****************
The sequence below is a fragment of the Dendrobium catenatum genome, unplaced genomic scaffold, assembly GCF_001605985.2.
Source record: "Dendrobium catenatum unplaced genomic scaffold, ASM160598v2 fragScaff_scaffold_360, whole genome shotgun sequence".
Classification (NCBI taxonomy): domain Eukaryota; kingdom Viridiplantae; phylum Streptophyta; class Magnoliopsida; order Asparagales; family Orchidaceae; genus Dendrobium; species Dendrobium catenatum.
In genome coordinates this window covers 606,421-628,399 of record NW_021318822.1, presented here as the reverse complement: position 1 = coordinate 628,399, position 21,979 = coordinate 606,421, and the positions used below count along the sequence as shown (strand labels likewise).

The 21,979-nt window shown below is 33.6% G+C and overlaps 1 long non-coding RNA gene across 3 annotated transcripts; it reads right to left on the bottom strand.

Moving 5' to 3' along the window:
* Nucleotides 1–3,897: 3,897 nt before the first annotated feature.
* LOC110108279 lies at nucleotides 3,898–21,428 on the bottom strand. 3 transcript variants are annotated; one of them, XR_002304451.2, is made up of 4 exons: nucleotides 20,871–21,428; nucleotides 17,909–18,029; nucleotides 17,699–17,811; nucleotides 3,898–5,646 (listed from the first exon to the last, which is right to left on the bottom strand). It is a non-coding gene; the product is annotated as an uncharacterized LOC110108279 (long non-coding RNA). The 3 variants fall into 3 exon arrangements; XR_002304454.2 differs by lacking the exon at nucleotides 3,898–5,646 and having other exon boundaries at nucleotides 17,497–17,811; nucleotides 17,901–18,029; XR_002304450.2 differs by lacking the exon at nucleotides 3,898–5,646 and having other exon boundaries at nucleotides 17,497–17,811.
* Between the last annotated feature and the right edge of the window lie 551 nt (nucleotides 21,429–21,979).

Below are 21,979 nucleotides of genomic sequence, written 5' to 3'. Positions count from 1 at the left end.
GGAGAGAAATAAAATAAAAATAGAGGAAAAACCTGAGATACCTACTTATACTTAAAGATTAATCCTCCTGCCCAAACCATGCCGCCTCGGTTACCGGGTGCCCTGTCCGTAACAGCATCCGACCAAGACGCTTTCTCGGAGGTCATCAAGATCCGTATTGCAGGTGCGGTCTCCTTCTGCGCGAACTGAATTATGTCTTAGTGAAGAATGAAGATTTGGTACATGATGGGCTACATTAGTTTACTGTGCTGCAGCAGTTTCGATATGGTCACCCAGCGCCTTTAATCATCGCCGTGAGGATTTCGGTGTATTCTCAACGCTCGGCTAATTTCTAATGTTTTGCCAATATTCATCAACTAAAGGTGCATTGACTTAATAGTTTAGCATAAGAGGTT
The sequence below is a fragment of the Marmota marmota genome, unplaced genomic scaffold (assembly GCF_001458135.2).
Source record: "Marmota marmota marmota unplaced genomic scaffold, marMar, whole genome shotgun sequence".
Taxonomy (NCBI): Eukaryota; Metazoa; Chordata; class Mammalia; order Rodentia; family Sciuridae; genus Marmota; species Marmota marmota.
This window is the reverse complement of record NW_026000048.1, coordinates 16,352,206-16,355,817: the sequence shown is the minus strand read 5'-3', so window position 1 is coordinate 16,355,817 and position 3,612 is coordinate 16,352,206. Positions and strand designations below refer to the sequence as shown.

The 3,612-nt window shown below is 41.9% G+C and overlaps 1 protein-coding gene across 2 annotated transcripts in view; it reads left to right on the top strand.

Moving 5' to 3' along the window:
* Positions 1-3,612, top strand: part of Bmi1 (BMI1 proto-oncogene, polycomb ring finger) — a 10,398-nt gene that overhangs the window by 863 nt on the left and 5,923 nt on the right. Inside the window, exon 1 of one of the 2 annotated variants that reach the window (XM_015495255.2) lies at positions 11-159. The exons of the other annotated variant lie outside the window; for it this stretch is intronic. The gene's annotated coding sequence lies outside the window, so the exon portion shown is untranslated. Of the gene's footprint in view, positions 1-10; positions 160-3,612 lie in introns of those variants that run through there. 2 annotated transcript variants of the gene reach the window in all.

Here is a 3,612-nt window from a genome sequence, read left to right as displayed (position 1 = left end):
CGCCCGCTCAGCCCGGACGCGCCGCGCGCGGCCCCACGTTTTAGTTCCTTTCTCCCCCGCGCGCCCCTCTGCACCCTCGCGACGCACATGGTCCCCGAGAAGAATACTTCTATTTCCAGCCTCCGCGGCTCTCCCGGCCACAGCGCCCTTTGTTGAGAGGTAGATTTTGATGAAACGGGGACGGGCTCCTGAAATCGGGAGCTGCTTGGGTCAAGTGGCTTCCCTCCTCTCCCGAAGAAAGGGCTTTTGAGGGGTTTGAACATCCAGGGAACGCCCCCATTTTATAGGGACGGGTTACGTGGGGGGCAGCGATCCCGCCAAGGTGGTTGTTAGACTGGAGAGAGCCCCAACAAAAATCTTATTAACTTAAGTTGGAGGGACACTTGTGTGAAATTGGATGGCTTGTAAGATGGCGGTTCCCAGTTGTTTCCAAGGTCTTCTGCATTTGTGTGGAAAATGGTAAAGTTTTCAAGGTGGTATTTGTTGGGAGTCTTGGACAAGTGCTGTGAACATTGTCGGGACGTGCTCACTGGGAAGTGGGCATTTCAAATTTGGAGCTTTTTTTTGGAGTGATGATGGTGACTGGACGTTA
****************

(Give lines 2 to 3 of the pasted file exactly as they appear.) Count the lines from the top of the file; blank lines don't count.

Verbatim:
Source record: "Dendrobium catenatum unplaced genomic scaffold, ASM160598v2 fragScaff_scaffold_360, whole genome shotgun sequence".
Classification (NCBI taxonomy): domain Eukaryota; kingdom Viridiplantae; phylum Streptophyta; class Magnoliopsida; order Asparagales; family Orchidaceae; genus Dendrobium; species Dendrobium catenatum.